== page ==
Mary Portas on the new kindness economy

“When you look at the last 30 years… businesses fed the beast of consumerism,” says Mary Portas. However, there is a huge shift away from fast fashion - something that the pandemic has accelerated. 

Issues such as reducing plastics and food waste have become a mainstream for consumers. “I like profit, I like new clothes every so often. This isn’t going to stop. But the way we market it and the way we sell it is changing.” She says, speaking at World Retail Congress 2020. “Gucci is absolutely redefining its business. They have stood up and gone ‘We’ve watched the world burning and we’ve added to it. Guilty! We’ve all done it. I’ve made businesses make more money and erode part of this planet… So now we’re saying: how can we do this in a different way?”

Brands need to rediscover their authenticity and communicate in genuine ways, particularly as consumers no longer want the hard sell promise that an item is going to change their lives. Gone are the days of boards comprising middle aged men second guessing how people want to live and buy.

The Body Shop is a good example of a brand that has rediscovered its voice. “If you think what the Body Shop was when Anita Roddick had it, she was doing all the stuff I’m talking about now, in the 70s. [She] built a retail chain of 4,000 stores across the globe. Then it gets bought out by L'Oréal and they take the soul out and they put in the systems and we lose the magic,” she says. “Now they are bringing that back and doing a great job.”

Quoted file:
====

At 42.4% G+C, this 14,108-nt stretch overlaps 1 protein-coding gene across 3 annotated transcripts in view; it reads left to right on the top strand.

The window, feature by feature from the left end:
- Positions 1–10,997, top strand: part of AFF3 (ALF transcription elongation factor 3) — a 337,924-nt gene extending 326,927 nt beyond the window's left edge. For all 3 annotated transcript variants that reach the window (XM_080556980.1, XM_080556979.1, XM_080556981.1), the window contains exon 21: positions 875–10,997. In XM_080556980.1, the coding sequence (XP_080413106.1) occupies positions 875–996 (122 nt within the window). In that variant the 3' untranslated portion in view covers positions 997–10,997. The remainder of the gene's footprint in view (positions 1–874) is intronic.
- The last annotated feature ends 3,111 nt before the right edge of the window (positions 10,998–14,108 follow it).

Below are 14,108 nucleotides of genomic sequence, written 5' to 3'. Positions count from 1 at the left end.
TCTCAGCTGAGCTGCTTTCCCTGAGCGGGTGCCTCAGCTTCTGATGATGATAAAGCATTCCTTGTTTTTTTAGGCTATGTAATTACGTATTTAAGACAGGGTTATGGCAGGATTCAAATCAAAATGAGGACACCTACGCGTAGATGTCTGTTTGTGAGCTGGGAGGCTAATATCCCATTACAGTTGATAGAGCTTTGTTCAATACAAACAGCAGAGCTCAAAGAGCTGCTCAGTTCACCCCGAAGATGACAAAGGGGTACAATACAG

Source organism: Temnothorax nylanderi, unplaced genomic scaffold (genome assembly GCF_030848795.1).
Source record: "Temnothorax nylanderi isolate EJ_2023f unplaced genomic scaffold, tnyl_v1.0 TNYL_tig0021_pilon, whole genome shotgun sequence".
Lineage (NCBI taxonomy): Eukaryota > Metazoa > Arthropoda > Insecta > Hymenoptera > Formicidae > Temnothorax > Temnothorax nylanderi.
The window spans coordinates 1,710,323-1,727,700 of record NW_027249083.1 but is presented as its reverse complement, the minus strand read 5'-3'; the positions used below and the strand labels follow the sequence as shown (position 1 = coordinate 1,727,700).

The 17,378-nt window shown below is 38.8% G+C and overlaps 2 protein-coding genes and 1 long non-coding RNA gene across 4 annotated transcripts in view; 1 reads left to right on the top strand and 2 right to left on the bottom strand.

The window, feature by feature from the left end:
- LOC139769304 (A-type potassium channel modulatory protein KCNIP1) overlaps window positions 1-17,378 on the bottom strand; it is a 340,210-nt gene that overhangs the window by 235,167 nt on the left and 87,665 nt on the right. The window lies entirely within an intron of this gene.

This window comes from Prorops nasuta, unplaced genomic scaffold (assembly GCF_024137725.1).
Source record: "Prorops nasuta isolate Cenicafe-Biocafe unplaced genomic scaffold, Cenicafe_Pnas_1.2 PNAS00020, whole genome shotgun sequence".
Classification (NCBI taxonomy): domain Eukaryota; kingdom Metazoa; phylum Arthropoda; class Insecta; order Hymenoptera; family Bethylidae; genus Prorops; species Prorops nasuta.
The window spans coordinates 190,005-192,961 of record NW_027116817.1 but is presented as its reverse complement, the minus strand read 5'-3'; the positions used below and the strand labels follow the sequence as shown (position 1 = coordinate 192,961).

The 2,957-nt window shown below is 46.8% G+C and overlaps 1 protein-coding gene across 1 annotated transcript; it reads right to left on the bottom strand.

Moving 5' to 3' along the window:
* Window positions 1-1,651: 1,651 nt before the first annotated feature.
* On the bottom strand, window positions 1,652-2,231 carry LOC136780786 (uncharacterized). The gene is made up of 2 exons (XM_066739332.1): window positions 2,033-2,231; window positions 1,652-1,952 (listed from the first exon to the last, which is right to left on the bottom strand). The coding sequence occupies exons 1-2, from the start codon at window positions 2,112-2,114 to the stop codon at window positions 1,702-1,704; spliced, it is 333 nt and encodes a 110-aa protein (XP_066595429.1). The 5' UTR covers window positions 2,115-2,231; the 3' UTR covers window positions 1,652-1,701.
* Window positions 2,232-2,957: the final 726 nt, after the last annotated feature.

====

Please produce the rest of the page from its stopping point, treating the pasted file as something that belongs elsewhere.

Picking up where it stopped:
Inclusive capitalism 

She also cites the example of American retailer Zappos setting up a helpline during the pandemic for customers to call and talk about anything. “Who’d have thought a retail brand would be doing that in 2020?”

Another big area is the secondhand market. Portas set up Mary's Living and Giving shops with Save the Children 10 years ago, she says her 26 stores are some of the most successful shops on high streets. And she believes retailers could soon be dedicating floors to people wanting to up-cycle and recycle items.

Clothing retailer Cos has opened up a market place online, so you can buy and resell their items - something else that would have been unheard of until recently, as retailers were preoccupied with margins. 

“I think we are going to be looking at new business models where the industry will say: here is a design, a suit we’re putting out. We’ll take your orders now and [produce] according to the orders. [The next] generation is buying into that and will respond to that.”

The next few years will see a fundamental reshaping of how the industry operates, with fewer physical stores but more multifunctional social interactions. 

“We are going to see spaces that will be given over to the arts… as the new anchors are not about what we sell but how we sell it.” The division between digital and physical brands will also disappear. “And the most important space that any brand can take up will be in peoples’ hearts.”